The Perfect Pie Crust

 "Pie" dates back to 1304 B.C.

"Pie" dates back to 1304 B.C.

Welcome to the Fall Pie Series!  Over the next few weeks, we are going to explore the rich gastronomic history of pies and unlock some of their rich secrets from decades past.

This Chef knows there is more to pie than fruit. I love pie and not just apple.  Being the New England purist and Pilgrim that I am, I must start of with an absolute killer apple pie and just get that out of the way right up front. I started out thinking meat pies to be different to kick off the Fall Pie Series, but when I walked into the grocery and saw the amazing assortment of apples I had to change my mind and satisfy my palate.  Being in the Midwest this last year has made me more grateful for the places I have lived over the last 30.  New England has apples, apples and more apples. I am told this is the Heartland, but the assortment of produce for this Chef is a little sparse for my taste. However – when I saw the assortment of great apples yesterday I had to start with this post and redeem the Midwest myth of corn, corn, corn.

I was amazed in my research to find that pie, according to the Oxford Dictionary, dates back to as far as 1304 BC.  There is actual evidence of pies on the walls of the tomb of Ramses. The pie in many forms has a place in almost every country in the world. From Empanada to Calzone, Stromboli, Pastie, Crostata, Tart, Gallette, Patty, Somosas, Fynbos, Biltony, Sonker and Whoppie. The crust can be anything from homemade pie crust for fruit pies (recipe follows), to Puff Pastry, Filo, Bototie, and Choux. Over the next coming weeks I am going to try to incorporate all this lingo into the real deal so you can see and experience pie in its full glory.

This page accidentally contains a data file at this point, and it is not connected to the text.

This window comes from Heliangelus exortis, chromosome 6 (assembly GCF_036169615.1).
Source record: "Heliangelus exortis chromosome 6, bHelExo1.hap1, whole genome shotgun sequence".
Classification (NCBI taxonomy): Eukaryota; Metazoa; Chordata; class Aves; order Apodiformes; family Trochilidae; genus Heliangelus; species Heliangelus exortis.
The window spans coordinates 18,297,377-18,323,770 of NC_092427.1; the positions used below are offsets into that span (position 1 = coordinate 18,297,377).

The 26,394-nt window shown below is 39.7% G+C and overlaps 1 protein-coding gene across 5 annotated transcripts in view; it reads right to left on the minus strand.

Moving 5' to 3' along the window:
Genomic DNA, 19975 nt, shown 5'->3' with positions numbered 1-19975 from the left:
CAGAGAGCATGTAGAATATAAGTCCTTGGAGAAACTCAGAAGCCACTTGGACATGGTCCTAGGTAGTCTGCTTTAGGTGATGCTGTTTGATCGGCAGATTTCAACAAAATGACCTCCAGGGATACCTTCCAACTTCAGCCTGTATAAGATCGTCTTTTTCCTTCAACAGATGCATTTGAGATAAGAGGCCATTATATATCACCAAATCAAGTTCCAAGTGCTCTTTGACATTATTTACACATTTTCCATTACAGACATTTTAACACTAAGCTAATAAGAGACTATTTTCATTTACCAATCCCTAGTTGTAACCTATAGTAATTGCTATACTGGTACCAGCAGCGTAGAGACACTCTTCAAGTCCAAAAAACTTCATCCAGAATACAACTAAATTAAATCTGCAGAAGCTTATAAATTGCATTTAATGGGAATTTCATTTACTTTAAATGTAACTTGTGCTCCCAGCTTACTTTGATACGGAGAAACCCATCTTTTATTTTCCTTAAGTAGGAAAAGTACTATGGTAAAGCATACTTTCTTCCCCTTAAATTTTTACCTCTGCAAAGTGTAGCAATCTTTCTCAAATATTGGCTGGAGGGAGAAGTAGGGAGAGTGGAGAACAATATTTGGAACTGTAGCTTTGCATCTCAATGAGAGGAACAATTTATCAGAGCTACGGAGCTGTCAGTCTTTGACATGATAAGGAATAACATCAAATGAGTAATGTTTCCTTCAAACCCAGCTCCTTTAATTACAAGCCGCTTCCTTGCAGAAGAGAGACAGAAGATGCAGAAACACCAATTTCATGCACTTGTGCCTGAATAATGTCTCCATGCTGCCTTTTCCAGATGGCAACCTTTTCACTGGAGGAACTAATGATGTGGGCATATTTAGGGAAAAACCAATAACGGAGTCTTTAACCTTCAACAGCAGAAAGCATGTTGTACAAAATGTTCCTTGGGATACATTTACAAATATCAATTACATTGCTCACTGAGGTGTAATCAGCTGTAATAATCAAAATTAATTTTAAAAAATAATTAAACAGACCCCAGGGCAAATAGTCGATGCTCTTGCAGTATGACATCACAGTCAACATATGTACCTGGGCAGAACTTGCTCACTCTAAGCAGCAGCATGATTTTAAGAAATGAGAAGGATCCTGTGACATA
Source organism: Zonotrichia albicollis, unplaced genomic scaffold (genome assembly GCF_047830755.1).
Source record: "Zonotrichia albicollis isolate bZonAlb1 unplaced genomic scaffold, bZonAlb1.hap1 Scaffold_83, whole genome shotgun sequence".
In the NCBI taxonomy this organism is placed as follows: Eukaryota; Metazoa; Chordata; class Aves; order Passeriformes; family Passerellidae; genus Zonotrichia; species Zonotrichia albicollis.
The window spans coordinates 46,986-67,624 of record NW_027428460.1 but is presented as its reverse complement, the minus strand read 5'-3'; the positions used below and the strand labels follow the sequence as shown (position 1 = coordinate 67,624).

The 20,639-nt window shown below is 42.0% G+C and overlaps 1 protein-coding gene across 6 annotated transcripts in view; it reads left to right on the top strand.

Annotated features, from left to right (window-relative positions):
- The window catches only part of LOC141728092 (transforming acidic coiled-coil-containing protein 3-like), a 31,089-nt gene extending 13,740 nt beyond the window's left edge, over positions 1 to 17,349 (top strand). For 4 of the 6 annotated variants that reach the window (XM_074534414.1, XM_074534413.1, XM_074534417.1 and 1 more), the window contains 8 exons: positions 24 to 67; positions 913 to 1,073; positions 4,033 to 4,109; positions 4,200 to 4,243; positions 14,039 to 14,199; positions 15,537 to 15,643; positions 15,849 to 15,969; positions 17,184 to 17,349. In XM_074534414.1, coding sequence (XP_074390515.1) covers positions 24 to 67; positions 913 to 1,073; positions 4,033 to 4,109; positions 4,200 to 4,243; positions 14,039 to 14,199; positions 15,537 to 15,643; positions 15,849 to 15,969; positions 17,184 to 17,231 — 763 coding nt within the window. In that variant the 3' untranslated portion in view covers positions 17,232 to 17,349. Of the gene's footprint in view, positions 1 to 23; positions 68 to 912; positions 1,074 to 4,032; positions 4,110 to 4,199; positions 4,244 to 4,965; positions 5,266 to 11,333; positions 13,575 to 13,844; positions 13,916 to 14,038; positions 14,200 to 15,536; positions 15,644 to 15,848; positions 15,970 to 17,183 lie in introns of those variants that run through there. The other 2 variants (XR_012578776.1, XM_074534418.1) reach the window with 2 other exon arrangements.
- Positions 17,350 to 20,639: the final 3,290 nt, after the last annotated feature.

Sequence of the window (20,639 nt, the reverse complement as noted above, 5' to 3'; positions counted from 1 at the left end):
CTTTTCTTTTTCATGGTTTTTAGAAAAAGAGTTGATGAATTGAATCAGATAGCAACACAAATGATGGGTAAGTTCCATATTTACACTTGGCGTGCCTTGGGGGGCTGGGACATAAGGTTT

The Perfect Pie Crust

I have redone the recipe to fit the busy lives of most of America to make this recipe doable and quick.  If you start with all the ingredients and tools cold, including the flour in the freezer for 20 minutes,  it should come out great.


  • 2 1/2 cups  all-purpose flour ( I use King Arthur ) 
  • 1 Tbs. sugar1/2 tsp. salt ( fine salt
  • )1/2 lb. or 2 sticks very cold unsalted butter, cut in 1/2-inch pieces2 tsp. fresh lemon juice ( cold )
  • 1/4 cup plus 2 Tbs very cold water ( iced water )


I do all the steps below by hand with a pastry blender.

1. Put the flour, sugar and salt in the food processor.  Pulse once to combine.

2. Add the butter and pulse just until coarse crumbs form, about 15 seconds.

3. Add the cold lemon juice and ice cold water.  Pulse just until moist crumbs form.

4. Turn the dough onto a work surface and gently shape it into two equal disks about 4 or 5 inches in diameter.

5. Wrap in plastic and refrigerate at least 1 hour or up to 1 day.

6. Proceed when your ready working quickly to roll it out and place in pie plate.

7. I put it back in the fridge for an hour before I fill it with filling of choice.

If you have time issues just work as quickly as you can and get it into a preheated oven ready to bake.


Posted on June 22, 2013 .